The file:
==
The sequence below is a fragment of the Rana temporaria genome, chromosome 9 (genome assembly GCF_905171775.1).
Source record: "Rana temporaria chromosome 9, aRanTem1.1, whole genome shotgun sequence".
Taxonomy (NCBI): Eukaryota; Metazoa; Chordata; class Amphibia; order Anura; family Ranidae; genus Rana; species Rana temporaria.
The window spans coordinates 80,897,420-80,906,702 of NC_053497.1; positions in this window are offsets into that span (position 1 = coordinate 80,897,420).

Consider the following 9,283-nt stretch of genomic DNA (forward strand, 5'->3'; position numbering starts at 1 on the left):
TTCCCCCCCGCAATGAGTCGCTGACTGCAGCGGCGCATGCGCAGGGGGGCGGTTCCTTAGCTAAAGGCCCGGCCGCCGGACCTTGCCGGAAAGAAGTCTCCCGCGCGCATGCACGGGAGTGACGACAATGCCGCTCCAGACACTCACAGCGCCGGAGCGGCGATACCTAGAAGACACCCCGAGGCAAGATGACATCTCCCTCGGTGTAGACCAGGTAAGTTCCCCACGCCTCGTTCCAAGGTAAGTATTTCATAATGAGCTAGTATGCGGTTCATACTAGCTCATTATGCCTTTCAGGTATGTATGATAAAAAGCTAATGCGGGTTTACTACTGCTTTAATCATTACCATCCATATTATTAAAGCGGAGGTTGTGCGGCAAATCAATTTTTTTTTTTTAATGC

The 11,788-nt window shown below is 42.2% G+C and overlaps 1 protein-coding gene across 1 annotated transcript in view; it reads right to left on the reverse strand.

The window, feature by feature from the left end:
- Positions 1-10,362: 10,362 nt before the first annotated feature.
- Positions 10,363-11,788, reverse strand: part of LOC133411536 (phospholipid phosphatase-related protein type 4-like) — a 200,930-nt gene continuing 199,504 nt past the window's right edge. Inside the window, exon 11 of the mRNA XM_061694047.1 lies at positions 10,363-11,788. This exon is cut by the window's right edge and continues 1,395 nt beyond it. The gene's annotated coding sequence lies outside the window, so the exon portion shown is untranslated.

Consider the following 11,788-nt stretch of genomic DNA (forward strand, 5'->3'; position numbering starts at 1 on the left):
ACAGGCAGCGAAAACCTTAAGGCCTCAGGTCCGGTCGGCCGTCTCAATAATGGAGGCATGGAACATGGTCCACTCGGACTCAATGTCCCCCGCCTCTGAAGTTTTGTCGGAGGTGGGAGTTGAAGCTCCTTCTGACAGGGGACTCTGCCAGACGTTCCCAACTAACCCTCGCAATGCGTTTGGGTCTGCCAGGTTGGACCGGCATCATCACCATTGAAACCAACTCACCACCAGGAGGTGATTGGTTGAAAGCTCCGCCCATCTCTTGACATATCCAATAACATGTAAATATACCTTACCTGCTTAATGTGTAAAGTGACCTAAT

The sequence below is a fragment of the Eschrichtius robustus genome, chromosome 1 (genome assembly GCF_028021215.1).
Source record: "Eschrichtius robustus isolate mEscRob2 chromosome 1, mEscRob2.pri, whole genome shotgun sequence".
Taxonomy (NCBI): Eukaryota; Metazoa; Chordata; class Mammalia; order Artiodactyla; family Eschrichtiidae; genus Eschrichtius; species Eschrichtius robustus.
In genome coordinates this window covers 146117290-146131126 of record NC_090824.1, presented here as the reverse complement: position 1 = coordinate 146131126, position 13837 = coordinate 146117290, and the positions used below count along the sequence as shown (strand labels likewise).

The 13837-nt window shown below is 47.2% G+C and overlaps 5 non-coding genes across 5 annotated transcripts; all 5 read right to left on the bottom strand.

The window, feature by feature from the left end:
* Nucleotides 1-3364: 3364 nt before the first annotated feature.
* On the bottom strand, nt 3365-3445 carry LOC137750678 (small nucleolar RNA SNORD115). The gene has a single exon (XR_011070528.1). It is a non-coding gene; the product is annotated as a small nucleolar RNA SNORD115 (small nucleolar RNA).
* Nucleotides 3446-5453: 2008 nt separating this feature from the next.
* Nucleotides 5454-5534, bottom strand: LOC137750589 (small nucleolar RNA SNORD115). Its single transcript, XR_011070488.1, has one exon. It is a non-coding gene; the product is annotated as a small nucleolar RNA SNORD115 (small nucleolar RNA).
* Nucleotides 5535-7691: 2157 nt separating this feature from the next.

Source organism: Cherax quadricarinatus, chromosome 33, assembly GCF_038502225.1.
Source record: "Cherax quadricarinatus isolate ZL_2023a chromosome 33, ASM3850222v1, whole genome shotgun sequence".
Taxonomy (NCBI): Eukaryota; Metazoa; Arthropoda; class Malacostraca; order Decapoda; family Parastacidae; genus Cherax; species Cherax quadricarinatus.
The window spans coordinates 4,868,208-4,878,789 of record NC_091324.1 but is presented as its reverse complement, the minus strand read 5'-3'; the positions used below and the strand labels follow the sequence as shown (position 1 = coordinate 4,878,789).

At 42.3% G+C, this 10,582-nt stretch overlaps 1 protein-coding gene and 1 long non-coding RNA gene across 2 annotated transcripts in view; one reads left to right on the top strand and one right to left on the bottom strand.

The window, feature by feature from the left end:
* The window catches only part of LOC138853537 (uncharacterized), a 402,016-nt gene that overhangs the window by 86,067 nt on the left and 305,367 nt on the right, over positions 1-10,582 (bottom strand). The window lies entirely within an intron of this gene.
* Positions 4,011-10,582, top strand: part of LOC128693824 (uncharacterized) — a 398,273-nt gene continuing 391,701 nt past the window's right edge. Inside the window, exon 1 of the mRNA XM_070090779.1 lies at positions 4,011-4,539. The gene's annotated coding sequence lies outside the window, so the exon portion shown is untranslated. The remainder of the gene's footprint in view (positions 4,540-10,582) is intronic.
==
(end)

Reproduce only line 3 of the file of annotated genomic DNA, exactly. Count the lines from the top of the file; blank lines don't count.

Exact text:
Taxonomy (NCBI): Eukaryota; Metazoa; Chordata; class Amphibia; order Anura; family Ranidae; genus Rana; species Rana temporaria.